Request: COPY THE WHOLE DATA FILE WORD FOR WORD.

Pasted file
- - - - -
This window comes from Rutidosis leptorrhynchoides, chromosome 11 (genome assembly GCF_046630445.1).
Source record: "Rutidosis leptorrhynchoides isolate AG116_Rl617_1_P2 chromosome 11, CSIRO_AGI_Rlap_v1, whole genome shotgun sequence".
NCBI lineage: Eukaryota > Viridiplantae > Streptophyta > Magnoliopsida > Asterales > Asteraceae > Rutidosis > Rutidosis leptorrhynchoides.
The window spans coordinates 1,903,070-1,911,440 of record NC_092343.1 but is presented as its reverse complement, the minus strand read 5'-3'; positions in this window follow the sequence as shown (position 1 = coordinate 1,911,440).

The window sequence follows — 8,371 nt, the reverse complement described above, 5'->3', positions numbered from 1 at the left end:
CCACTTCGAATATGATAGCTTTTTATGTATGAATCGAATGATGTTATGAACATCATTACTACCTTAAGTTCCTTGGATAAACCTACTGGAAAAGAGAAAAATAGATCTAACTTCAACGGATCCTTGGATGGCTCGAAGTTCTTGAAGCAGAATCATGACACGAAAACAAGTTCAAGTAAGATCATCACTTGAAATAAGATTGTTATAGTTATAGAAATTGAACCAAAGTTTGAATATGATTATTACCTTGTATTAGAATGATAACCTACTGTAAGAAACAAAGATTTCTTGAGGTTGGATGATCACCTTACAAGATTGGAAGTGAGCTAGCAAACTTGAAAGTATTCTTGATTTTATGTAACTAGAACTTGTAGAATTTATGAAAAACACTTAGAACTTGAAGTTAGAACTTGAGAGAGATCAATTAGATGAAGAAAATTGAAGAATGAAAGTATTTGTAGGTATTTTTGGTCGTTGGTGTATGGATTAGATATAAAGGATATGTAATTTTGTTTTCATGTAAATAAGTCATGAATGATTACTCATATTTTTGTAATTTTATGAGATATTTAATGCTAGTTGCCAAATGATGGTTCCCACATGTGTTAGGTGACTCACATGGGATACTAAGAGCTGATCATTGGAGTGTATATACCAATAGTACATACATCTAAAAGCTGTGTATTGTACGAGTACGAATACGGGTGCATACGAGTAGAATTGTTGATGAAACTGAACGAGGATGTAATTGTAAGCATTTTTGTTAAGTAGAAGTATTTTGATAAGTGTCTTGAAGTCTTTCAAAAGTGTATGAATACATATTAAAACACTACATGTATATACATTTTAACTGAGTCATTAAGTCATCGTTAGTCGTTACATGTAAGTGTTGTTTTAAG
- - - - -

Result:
This window comes from Rutidosis leptorrhynchoides, chromosome 11 (genome assembly GCF_046630445.1).
Source record: "Rutidosis leptorrhynchoides isolate AG116_Rl617_1_P2 chromosome 11, CSIRO_AGI_Rlap_v1, whole genome shotgun sequence".
NCBI lineage: Eukaryota > Viridiplantae > Streptophyta > Magnoliopsida > Asterales > Asteraceae > Rutidosis > Rutidosis leptorrhynchoides.
The window spans coordinates 1,903,070-1,911,440 of record NC_092343.1 but is presented as its reverse complement, the minus strand read 5'-3'; positions in this window follow the sequence as shown (position 1 = coordinate 1,911,440).

The window sequence follows — 8,371 nt, the reverse complement described above, 5'->3', positions numbered from 1 at the left end:
CCACTTCGAATATGATAGCTTTTTATGTATGAATCGAATGATGTTATGAACATCATTACTACCTTAAGTTCCTTGGATAAACCTACTGGAAAAGAGAAAAATAGATCTAACTTCAACGGATCCTTGGATGGCTCGAAGTTCTTGAAGCAGAATCATGACACGAAAACAAGTTCAAGTAAGATCATCACTTGAAATAAGATTGTTATAGTTATAGAAATTGAACCAAAGTTTGAATATGATTATTACCTTGTATTAGAATGATAACCTACTGTAAGAAACAAAGATTTCTTGAGGTTGGATGATCACCTTACAAGATTGGAAGTGAGCTAGCAAACTTGAAAGTATTCTTGATTTTATGTAACTAGAACTTGTAGAATTTATGAAAAACACTTAGAACTTGAAGTTAGAACTTGAGAGAGATCAATTAGATGAAGAAAATTGAAGAATGAAAGTATTTGTAGGTATTTTTGGTCGTTGGTGTATGGATTAGATATAAAGGATATGTAATTTTGTTTTCATGTAAATAAGTCATGAATGATTACTCATATTTTTGTAATTTTATGAGATATTTAATGCTAGTTGCCAAATGATGGTTCCCACATGTGTTAGGTGACTCACATGGGATACTAAGAGCTGATCATTGGAGTGTATATACCAATAGTACATACATCTAAAAGCTGTGTATTGTACGAGTACGAATACGGGTGCATACGAGTAGAATTGTTGATGAAACTGAACGAGGATGTAATTGTAAGCATTTTTGTTAAGTAGAAGTATTTTGATAAGTGTCTTGAAGTCTTTCAAAAGTGTATGAATACATATTAAAACACTACATGTATATACATTTTAACTGAGTCATTAAGTCATCGTTAGTCGTTACATGTAAGTGTTGTTTTAAG